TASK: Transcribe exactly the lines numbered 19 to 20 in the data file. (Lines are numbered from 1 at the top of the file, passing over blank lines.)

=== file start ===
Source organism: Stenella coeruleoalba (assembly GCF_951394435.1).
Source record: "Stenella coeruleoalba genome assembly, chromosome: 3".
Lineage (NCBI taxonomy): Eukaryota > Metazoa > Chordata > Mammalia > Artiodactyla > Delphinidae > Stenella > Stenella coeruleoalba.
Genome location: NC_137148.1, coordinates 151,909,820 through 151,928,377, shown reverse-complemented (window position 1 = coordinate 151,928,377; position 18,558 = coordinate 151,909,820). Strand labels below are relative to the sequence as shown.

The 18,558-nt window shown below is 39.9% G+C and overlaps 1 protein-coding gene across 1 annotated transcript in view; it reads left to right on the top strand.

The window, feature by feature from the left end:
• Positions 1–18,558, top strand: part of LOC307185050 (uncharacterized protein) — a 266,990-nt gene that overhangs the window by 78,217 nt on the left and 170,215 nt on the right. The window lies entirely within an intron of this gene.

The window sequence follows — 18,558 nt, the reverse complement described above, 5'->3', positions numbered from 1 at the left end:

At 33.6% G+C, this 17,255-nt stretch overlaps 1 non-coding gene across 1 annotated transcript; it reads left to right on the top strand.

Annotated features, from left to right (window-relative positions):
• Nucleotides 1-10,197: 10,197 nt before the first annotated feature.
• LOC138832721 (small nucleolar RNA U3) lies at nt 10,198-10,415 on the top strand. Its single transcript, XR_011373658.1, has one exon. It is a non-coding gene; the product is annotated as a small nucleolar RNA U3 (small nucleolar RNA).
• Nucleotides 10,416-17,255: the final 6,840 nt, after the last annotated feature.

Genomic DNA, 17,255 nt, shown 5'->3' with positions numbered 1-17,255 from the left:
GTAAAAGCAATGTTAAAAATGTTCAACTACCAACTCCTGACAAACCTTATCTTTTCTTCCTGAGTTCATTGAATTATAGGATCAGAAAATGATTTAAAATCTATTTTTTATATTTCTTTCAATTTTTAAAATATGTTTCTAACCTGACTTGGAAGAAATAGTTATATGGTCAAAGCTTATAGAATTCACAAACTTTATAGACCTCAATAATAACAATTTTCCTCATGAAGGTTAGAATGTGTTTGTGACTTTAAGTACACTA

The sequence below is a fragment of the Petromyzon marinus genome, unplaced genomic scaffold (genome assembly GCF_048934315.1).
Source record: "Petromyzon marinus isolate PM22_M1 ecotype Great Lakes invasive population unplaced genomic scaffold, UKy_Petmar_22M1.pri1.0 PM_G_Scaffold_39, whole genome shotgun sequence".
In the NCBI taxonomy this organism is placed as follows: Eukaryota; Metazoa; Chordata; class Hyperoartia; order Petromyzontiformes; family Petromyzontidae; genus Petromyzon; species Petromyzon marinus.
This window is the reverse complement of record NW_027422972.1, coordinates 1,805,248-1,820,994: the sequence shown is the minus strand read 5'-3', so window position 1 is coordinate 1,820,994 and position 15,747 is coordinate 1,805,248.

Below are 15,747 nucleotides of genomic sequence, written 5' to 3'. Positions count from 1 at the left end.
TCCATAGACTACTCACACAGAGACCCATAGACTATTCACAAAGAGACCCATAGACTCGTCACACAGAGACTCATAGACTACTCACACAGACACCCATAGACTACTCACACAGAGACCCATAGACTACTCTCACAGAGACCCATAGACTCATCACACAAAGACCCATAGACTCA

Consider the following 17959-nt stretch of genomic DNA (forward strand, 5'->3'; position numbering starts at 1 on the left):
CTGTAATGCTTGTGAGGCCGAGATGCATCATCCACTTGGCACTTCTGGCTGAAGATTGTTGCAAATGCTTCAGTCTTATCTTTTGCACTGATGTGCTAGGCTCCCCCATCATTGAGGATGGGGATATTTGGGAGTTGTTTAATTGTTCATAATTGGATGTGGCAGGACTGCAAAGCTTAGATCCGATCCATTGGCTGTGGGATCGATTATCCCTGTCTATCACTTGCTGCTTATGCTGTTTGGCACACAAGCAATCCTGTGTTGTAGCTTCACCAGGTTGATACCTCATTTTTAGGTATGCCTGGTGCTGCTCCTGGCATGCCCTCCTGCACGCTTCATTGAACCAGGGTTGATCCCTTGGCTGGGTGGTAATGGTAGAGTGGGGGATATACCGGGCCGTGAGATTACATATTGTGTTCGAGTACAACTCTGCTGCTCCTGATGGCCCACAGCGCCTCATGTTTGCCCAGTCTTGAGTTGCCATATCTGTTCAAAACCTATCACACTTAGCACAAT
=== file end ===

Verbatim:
This window is the reverse complement of record NW_027422972.1, coordinates 1,805,248-1,820,994: the sequence shown is the minus strand read 5'-3', so window position 1 is coordinate 1,820,994 and position 15,747 is coordinate 1,805,248.

Below are 15,747 nucleotides of genomic sequence, written 5' to 3'. Positions count from 1 at the left end.